A new version of the digiKam Recipes ebook is available for download. The new release features a slightly tweaked cover and the new Fix keywords with ExifTool recipe.
Readers who already purchased the book will receive the new version free of charge. If you haven’t received your copy, please send your order confirmation as proof of purchase to email@example.com, and I’ll email you the latest version of the book.
Learn more about digiKam Recipes, and buy it via PayPal, Amazon Kindle Store, or Gumroad.
Film photographers are used to options slowly fading away, but today we have news of the opposite variety: a film company making a dramatic return to the game. Originally announced via blog post in July of last year, Italian film company FILM Ferrania is finally preparing to start making film again in mid-September.
Continue reading Italian Film Company Ferrania to Start Making 35mm and 120 Film Again in Mid-September.
Canon is celebrating the 25th anniversary of the EOS-1 series, the company’s flagship range of SLR cameras, which began with the launch of the EOS-1 film SLR in 1989. CPN recently got the unique opportunity to talk to two of the key men behind the development of the EOS-1 series and EOS System – Tsunemasa Ohara and Yoshiaki Sugiyama of Canon Inc. in Tokyo.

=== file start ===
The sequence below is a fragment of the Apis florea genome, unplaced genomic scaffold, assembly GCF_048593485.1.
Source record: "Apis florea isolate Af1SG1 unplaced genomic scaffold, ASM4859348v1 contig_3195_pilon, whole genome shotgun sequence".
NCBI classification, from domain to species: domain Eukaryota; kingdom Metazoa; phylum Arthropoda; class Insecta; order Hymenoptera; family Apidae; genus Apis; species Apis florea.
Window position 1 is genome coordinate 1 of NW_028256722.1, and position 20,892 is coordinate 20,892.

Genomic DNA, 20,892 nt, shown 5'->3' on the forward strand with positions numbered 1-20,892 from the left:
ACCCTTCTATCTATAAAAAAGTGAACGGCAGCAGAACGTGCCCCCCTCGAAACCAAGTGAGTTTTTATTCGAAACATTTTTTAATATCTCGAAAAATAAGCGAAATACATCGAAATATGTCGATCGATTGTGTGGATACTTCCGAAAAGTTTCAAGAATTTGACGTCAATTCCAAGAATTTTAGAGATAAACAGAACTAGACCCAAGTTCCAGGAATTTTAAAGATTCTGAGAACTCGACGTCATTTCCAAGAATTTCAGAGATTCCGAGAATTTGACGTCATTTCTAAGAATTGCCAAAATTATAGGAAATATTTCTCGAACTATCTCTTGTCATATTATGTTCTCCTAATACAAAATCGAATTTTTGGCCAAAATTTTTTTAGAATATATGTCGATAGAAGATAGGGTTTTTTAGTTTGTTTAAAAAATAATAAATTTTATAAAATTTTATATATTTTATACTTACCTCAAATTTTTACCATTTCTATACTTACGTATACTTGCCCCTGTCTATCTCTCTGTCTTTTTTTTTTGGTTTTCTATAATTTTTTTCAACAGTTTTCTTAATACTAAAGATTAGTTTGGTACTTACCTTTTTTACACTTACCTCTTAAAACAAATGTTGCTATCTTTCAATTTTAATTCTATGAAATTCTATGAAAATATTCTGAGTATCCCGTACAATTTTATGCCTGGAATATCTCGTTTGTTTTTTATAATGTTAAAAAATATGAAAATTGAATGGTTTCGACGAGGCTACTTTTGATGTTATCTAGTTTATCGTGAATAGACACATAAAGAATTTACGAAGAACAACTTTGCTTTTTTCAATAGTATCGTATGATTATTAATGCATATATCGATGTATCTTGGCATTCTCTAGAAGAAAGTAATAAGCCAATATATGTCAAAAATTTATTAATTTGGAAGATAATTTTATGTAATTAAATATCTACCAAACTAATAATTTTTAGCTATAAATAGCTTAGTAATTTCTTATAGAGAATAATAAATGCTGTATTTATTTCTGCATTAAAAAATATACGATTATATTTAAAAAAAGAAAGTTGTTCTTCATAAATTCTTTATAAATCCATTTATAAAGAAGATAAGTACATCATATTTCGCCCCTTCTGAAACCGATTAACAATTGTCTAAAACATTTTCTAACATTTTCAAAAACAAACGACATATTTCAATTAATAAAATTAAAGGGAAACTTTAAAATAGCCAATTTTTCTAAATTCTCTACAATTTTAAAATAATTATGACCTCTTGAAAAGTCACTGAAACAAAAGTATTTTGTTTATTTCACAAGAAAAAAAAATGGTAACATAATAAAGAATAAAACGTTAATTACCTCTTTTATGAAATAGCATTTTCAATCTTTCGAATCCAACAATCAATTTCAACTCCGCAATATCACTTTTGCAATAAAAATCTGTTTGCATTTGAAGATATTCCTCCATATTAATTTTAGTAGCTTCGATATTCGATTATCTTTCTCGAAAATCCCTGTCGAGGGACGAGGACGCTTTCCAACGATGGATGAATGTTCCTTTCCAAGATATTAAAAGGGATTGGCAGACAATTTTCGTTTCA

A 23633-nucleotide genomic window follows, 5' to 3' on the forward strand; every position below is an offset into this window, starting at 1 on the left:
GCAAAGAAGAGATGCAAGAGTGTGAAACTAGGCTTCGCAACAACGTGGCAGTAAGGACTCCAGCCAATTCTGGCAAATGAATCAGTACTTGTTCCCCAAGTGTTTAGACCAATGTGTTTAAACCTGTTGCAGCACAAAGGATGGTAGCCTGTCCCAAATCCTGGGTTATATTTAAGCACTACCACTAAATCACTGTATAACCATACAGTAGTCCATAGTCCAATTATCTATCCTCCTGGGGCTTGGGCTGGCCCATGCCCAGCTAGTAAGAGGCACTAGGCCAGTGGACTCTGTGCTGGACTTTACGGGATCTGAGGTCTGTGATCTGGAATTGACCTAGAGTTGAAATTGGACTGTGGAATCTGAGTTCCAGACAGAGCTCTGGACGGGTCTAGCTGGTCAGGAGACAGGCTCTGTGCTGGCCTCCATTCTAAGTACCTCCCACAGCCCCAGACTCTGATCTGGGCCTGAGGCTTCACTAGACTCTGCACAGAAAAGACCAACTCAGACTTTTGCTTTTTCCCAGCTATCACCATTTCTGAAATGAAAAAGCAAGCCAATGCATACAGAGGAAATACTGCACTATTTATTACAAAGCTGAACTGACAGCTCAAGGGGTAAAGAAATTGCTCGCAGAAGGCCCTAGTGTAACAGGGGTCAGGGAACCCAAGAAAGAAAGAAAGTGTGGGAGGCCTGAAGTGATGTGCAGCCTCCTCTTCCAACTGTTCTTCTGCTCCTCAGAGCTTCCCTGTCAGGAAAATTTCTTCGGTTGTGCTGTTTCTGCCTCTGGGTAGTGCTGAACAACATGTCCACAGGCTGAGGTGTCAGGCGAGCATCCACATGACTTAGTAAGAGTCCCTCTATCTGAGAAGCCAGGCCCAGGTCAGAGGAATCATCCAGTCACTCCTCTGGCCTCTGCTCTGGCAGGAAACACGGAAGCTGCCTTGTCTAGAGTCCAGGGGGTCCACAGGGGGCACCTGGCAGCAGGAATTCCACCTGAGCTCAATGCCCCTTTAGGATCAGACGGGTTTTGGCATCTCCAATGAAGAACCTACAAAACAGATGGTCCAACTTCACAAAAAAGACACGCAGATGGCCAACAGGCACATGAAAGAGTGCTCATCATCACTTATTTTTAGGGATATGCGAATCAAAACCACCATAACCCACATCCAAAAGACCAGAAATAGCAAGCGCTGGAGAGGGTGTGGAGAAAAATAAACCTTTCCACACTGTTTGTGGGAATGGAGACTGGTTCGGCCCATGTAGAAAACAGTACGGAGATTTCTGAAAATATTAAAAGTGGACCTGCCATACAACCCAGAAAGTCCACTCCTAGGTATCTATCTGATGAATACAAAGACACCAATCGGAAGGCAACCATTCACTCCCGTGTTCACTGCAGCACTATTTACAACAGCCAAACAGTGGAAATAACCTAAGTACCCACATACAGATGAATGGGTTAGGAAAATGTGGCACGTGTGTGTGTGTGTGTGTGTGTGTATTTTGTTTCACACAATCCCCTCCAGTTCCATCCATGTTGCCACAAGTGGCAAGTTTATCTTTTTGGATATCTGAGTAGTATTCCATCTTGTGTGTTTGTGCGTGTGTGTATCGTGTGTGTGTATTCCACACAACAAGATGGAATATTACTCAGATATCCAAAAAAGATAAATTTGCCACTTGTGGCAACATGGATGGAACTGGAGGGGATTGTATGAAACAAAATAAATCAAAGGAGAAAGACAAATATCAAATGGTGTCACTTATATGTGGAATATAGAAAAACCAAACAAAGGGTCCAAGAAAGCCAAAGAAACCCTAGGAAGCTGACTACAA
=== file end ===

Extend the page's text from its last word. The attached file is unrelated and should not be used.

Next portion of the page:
Continue reading The men behind the EOS-1 series SLRs.
Ever since the invention of photography, we’ve been deeply fascinated by cameras and the images they produce. Historically, we’ve used them to capture portraits for sharing with families and followers alike, as well as to document political upheavals and our visits around the world; more recently, we’ve come to use tiny cameras in our phones for selfies, cats, and coffee porn. As cameras have become increasingly ubiquitous (at least in the West), many of us have forgotten what a recent invention they are. Looking through these advertisements from 1848 onwards, we can see how different the technology was back then, a familiar impulse to document, and what the camera meant to society when it was still new.
Continue reading The First 100 Years of Camera Advertising.
The Pavilhão de Portugal in Parque das Nações features a simple yet distinctive design that resembles a sheet of paper placed on top of two bricks. The overall effect is as if the concrete roof is bent under its own weight. This minimalist yet expressive construction makes the pavilion a rather interesting building to photograph. But what attracted me most were the building’s simple and strong lines accentuated by the bright Portuguese sun.
Nikomat FTn, Nikon GN Auto NIKKOR 45mm f/2.8, Ilford XP2 Super 400
Parque das Nações covers a large area full of interesting stuff to see and do, and by the time we made it to the building, my wife and I were pretty exhausted. So I didn’t really have the energy to thoroughly “work” the pavilion, and I had to make do with a few hasty shots, including the one I post here for your viewing pleasure.